Mumbai: A defiant Kingfisher Airlines chairman Vijay Mallya sought to assuage worries about the future of his airline but offered few new concrete measures for reviving the Indian carrier’s finances after its quarterly loss had doubled.
Investors have grown increasingly worried over the carrier’s ability to remain aloft in a fast-growing but loss-making industry, knocking the shares to an all-time low on Friday after it cancelled scores of flights during the week.
Kingfisher, named after its parent firm’s best-selling beer, has also been late paying salaries.
Mallya, a flamboyant liquor baron who also owns a Formula One racing team, said Kingfisher had not asked banks to “take a haircut” but was looking for ways to reduce the interest cost on its $1.3 billion debt and add working capital.
He called on New Delhi to allow foreign airlines to buy stakes in Indian carriers and said Kingfisher had applied with authorities to directly import fuel. Taxes make jet fuel in India 60-70% more expensive than the global average.
Mallya also stood behind Kingfisher’s decision to stop flying unprofitable routes, which drew rebukes last week from the government and stranded passengers who had not been informed in advance.
“We cancelled flights not because we couldn’t afford to fly,” he said, adding that the situation could have been handled better.
A closed sign is displayed at a Kingfisher Airlines booking counter in Mumbai. AFP
“We cannot, as a private company, afford to fly on routes that are heavily loss-making. We are not in the same arena as the national carrier,” he told a crowded media briefing that began nearly two hours late, referring to state-owned Air India.
Kingfisher shares ended 1.9% higher on Tuesday, defying a market sell-off. The stock has lost 67 percent since the start of the year, shrinking its market value to $213 million.
“This industry needs some structural reforms. The impractical competition among players has driven down ticket prices and the high fuel cost is also hitting very badly,” said Sharan Lillaney, an airline analyst with Angel Broking.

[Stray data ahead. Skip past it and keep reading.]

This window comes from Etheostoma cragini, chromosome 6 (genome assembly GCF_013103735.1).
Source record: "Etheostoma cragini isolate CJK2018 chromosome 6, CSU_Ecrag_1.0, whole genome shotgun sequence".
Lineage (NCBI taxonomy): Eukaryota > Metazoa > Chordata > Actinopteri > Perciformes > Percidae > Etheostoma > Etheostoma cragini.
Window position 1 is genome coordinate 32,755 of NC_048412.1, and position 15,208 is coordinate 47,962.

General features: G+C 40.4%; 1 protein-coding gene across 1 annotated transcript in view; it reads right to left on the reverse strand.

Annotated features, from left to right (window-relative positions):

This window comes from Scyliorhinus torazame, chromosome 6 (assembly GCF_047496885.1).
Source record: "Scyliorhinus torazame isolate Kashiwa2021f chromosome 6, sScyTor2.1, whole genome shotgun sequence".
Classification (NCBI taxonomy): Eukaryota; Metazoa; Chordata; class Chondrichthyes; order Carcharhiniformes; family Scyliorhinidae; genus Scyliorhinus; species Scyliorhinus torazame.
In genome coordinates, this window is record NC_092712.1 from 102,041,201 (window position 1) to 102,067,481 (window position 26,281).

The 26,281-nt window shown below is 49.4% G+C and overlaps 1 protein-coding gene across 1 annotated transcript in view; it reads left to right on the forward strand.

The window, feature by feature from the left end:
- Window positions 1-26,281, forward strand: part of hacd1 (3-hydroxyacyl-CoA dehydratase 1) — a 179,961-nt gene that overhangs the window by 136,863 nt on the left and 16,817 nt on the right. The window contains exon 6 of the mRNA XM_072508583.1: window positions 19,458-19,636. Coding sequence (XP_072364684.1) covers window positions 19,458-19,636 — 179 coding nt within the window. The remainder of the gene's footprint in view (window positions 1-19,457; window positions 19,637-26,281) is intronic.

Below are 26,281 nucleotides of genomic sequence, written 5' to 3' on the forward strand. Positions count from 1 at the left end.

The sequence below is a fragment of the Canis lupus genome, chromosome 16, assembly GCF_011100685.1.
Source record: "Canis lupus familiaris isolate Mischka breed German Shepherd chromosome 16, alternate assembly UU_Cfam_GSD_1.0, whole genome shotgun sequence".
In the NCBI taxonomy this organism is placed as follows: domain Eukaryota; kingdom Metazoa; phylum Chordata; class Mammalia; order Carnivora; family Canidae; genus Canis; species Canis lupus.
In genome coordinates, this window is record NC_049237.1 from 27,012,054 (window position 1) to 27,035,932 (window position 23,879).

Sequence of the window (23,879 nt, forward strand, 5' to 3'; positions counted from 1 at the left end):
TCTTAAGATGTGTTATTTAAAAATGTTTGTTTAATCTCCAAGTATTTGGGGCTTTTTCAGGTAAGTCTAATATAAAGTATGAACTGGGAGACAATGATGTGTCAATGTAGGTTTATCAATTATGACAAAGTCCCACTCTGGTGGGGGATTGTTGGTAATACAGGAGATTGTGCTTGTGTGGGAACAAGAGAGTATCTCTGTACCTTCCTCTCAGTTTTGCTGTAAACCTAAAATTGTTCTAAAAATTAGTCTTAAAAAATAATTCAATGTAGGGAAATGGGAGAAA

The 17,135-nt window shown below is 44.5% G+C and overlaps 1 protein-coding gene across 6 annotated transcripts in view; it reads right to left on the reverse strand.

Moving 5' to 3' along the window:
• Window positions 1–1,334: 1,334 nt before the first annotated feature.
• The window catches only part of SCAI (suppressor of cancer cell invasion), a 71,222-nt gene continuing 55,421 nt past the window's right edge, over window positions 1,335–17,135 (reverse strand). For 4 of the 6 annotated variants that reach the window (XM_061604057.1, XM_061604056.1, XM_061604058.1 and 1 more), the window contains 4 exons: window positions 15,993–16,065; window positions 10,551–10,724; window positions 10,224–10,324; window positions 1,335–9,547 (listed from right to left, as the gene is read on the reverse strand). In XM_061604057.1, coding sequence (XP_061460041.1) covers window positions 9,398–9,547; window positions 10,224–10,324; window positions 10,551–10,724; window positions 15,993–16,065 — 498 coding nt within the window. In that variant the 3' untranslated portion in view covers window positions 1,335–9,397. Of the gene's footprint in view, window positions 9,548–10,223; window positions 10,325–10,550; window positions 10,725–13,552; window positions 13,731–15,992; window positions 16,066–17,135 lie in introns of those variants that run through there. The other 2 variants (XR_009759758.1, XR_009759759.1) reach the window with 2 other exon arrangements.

Kingfisher has been asked by its creditors to raise $160 million in equity. Hemant Contractor, managing director of creditor State Bank of India, had said on Monday the airline was considering a proposal to sell real estate, but Mallya denied the firm was considering that course of action.
The carrier, which has never turned a profit since its launch in 2005, saw its fuel bill jump 70% in the September quarter from a year earlier.
While passenger revenue rose 9%, its revenue per average seat kilometre fell by 16% from a year even as its cost per average seat kilometre rose 8%.
Earlier this year, Kingfisher, India’s No.2 carrier by market share, cut its debt through a restructuring by issuing shares to 14 banks, including State Bank of India and ICICI Bank , the country’s two biggest lenders.
Kingfisher’s net loss in the quarter ended 30 September deepened to Rs 469 crore ($93 million) from Rs 231 crore in the year-ago period. Its loss was its biggest since the March 2010 quarter.
“While all airlines have taken a deep hit this quarter because of high fuel prices, Kingfisher is in such a bad shape that they need to look for funds to stay afloat,” said Neeraj Dewan, director at New Delhi-based Quantum Securities.
Despite passenger traffic on track to grow at roughly 17-18%, the Centre for Asia-Pacific Aviation (CAPA) expects Indian airlines to lose at least $2.5 billion in the fiscal year that ends in March, with state-owned Air India likely to account for more than half of that.
Air India has long been on government life support, and some in the industry blame it for pushing prices below cost.
“They continue to initiate below-the-belt pricing, but then everybody else follows it,” said Kapil Kaul, CAPA’s chief executive for the Indian subcontinent and Middle East.
Private carriers Jet Airways, the country’s largest airline, and budget operator SpiceJet, also reported losses in the September quarter.
Kingfisher has become one of the main casualties of high fuel costs and a fierce price war between a handful of airlines which, between them, have ordered hundreds of aircraft for delivery over the next decade in an ambitious bet on the future.
Airport charges are also rising, said Jasdeep Walia, an analyst at Kotak Securities.
“The cost environment is ... becoming severe from all sides and you cannot pass it on to the market because of the state-run carrier’s pricing policy,” Walia said.
New Delhi is considering lifting its ban on direct investment in the sector by foreign airlines, according to media reports, which could provide a lifeline to Kingfisher if it finds an investor.
“In a market that is growing at 18 to 20%, there is no reason why anybody should be making losses,” Sudheer Raghavan, chief commercial officer at rival Jet Airways told an analysts’ conference call on Monday.
“At the end of the day, it is a highly competitive market and, this being a perishable product, there is always pressure to drop fares,” he said.
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